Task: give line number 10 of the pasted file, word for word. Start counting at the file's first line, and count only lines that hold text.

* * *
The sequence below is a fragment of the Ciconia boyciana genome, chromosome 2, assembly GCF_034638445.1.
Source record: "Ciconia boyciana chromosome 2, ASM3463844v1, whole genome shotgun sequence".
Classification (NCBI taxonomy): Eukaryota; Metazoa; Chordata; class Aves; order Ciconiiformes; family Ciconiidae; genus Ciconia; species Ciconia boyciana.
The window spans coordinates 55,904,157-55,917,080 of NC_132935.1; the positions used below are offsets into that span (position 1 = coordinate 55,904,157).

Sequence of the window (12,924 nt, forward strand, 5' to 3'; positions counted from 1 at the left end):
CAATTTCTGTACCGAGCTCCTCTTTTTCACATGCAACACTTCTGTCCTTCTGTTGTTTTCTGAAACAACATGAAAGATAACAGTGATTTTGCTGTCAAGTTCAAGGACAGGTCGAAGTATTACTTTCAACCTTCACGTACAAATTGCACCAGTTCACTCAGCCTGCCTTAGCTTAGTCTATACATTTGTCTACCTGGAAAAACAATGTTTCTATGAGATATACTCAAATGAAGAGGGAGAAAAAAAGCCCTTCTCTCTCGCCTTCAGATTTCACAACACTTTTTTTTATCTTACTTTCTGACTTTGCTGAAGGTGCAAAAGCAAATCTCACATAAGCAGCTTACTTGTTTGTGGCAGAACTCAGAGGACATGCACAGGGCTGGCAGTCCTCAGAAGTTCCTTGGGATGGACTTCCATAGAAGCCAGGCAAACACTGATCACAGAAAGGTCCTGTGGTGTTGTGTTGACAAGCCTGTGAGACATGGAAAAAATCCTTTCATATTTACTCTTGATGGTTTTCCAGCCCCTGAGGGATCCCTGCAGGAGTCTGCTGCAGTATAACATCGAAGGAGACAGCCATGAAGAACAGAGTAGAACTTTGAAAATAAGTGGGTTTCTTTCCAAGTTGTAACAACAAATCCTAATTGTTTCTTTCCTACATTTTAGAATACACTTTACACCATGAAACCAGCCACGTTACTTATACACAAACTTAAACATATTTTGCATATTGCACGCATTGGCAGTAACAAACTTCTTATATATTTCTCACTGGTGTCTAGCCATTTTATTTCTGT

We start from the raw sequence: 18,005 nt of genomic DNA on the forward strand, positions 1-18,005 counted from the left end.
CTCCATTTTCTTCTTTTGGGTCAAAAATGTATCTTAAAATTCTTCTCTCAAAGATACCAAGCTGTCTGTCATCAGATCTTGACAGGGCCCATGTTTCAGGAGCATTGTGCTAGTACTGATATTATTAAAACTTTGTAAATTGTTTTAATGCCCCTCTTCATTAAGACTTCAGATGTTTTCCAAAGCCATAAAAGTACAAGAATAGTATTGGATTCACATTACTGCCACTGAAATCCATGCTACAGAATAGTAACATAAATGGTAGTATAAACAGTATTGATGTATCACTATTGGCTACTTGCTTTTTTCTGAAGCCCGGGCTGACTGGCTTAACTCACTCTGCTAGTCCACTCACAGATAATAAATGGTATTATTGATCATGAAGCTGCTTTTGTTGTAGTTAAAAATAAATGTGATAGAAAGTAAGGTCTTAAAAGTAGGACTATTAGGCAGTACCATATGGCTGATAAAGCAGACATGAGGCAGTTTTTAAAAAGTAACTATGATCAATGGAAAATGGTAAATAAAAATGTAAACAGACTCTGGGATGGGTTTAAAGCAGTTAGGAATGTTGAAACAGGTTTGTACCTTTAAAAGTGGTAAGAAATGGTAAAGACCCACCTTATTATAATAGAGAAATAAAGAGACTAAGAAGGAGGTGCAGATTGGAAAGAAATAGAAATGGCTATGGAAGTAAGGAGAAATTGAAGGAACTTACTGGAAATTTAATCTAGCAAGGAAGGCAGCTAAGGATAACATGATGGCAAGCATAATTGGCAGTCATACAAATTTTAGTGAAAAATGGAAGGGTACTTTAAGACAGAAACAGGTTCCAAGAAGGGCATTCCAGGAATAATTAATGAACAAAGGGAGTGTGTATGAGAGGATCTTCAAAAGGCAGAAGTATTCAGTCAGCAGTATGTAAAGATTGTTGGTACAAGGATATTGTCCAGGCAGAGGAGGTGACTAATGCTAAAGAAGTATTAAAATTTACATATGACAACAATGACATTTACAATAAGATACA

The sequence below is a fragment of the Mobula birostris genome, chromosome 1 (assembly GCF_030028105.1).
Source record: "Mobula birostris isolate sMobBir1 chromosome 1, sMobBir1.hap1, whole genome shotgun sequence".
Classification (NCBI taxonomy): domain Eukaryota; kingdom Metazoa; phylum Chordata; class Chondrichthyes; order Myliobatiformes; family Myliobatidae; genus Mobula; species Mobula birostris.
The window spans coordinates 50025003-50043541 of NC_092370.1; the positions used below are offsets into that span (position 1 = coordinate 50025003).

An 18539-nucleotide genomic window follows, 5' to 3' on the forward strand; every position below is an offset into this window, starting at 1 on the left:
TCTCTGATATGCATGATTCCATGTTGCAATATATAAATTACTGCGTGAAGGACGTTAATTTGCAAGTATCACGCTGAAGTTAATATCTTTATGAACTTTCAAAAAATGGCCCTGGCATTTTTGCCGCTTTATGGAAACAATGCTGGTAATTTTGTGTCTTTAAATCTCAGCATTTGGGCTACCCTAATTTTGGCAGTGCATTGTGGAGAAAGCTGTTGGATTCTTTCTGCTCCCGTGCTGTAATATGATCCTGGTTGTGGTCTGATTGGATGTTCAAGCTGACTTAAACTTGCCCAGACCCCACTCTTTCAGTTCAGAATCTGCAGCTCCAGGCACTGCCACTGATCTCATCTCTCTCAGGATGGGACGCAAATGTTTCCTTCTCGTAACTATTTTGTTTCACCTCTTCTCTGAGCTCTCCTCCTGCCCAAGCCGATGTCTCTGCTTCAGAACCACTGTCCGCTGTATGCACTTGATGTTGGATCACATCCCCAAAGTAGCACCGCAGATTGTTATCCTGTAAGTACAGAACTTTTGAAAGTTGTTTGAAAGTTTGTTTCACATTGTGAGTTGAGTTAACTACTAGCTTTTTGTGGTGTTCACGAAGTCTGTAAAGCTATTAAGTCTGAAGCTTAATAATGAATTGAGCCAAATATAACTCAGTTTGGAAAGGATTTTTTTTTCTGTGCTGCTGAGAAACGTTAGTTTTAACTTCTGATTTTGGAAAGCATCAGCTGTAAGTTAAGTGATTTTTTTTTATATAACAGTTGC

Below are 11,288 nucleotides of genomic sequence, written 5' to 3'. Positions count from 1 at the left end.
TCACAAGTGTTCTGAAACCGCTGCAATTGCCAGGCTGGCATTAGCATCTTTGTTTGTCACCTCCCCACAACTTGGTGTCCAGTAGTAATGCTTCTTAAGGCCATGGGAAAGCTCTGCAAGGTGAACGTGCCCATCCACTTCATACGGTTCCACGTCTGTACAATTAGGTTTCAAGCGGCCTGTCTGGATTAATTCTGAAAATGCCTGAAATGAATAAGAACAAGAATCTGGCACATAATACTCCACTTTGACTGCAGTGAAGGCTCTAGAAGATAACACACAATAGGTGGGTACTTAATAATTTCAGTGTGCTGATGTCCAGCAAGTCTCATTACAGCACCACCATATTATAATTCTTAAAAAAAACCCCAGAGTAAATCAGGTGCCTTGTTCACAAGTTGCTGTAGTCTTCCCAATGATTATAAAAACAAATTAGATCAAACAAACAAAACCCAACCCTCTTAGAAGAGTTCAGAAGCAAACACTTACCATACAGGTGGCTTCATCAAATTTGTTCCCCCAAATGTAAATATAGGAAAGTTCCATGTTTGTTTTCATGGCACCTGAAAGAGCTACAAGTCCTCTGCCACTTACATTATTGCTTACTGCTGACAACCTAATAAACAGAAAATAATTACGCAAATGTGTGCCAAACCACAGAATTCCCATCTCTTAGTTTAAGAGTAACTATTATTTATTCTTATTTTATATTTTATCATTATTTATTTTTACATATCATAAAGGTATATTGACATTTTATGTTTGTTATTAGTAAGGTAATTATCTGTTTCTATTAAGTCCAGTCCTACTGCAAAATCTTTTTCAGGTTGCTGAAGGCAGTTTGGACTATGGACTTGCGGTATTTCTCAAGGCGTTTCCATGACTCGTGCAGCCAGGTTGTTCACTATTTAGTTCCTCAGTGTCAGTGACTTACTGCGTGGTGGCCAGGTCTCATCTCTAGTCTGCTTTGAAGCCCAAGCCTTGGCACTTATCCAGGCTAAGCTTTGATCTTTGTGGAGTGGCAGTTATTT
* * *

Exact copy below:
Source record: "Mobula birostris isolate sMobBir1 chromosome 1, sMobBir1.hap1, whole genome shotgun sequence".